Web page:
Elvis Mitchell Talks Overlooked Black Movies, Harry Belafonte & The Complexities Of Blaxploitation [Interview]

Jan 23, 2023

For over two decades, Elvis Mitchell, a film critic for LA Weekly and The New York Times, has wanted to put Blaxploitation in its proper historical place. While the results of his desire would prototypically arrive from Mitchell in the form of a book, sadly, those plans went for naught. Instead, the project Mitchell wanted to pursue languished as a mere possibility, steadily built up in smaller pieces of writing in other forms and for other singular topics, rather than as a singular actualized holistic body of work. 
That is until David Fincher, and Steven Soderbergh provided the backing needed for Mitchell to get his project off the ground. Not as a book. But as a documentary that will soon be coming to Netflix. 
READ MORE: ‘Is That Black Enough For You?!?’ Trailer: Samuel L. Jackson, Zendaya & More Help Elvis Mitchell Tell The Story Of The ’70s Black Film Revolution
Mitchell’s directorial debut, “Is That Black Enough For You?!?” is an ambitious survey, narrated by Mitchell himself, of Black representation in cinema. It takes particular interest in the movies of the 1960s and 1970s and is a deeply personal work for the director that often weaves to and fro his own recollections of seeing these films for the first time and the timeline of importance and the scale of artistic merit they exist on.  
The film combines a cadre of open talking heads: Harry Belafonte, Samuel L Jackson, Zendaya, Laurence Fishburne, Whoopi Goldberg, and more — who further put into view the imperative context of the Black men and women who played the heroes and anti-heroes of Blaxploitation classics like “Super Fly,” “Shaft,” Cotton Comes to Harlem,” and so forth, who are so often overlooked. At every turn, Mitchell makes fascinating connection after fascinating connection: How we can trace the importance of a movie soundtrack to Blaxploitation and the ways other white films cribbed from these movies’ boundary-pushing styles. While Mitchell may have needed to wait to fully realize his vision, for the audiences who are receiving this necessary documentary, which should ignite their curiosity about these films, the wait is well worth it.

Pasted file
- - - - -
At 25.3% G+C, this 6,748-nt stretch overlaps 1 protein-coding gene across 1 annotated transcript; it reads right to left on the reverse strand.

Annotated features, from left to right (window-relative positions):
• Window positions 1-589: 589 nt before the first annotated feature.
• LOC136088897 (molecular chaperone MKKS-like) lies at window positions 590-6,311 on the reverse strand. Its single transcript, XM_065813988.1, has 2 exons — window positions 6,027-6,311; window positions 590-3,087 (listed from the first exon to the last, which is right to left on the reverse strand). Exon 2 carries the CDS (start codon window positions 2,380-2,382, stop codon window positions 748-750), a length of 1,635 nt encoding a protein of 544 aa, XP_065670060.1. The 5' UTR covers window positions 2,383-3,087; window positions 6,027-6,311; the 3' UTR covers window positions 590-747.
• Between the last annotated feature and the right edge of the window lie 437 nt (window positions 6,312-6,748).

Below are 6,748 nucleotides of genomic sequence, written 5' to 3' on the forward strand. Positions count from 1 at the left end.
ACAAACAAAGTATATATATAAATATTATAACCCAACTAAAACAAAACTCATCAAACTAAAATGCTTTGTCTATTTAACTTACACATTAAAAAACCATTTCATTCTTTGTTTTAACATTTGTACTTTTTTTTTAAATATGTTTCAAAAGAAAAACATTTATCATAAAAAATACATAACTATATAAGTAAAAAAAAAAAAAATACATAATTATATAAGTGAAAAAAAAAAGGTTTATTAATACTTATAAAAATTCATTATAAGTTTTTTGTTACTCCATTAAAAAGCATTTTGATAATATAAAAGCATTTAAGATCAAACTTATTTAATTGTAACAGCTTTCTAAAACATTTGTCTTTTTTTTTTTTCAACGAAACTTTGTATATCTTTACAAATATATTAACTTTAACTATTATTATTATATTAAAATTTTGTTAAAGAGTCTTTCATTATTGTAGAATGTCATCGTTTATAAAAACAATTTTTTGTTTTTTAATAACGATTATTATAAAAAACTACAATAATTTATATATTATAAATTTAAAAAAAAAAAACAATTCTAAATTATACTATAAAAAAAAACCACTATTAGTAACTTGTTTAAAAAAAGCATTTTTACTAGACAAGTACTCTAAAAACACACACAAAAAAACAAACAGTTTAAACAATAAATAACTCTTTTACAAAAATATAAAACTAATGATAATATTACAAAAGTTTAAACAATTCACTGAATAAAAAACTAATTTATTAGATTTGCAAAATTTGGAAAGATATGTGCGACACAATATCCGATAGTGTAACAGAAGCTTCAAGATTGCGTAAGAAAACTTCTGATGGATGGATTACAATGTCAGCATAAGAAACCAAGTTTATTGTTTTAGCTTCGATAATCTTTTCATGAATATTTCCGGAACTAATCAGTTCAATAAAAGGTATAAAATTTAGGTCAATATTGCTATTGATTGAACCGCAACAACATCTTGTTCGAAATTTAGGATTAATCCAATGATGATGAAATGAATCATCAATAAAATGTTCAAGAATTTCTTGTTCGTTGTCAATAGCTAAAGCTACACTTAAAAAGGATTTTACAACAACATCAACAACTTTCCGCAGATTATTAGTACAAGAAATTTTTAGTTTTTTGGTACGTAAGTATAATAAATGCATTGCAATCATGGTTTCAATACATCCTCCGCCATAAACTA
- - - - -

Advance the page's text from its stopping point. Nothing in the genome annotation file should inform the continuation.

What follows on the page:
I was lucky enough to speak with Mitchell on a wide range of topics, including, but not limited to, his hope for his essayist film to highlight under-noticed Black actors and movies, the origins of his film’s title, and why it’s so complicated talking about and writing about Black film. “Is That Black Enough For You?!?” is currently playing at the New York Film Festival, and it comes to Netflix for streaming on November 11. Below is my conversation with Mitchell.    
When and why did you decide to make this into a film rather than, say, a book on the subject?Because every publisher turned it down. I’m sure at some point, somebody turned it down twice. [laughs] I thought about doing it as a book, and I was at dinner; Toni Morrison, she goes: When you write the book, let me know. I’ll write the introduction. So, yeah, I did the stuff you do, and nobody wanted it as a book.
How did you get the ball rolling on the documentary?Well, that took 23 years to happen. In so many ways, I’ve probably been thinking about doing this for most of my adult life. At Sundance in 1999, I was on the jury. And I got sort of dragooned into this filmmaker’s luncheon, and the Hughes Brothers were there, who I had not met at that point, and they were there with “American Pimp.” Before people had seen it, they thought it was gonna be like the word “pimp.” All right. This is kind of cute: Looking at the etymology of the word “pimp,” not realizing it was gonna be about, you know, pimping.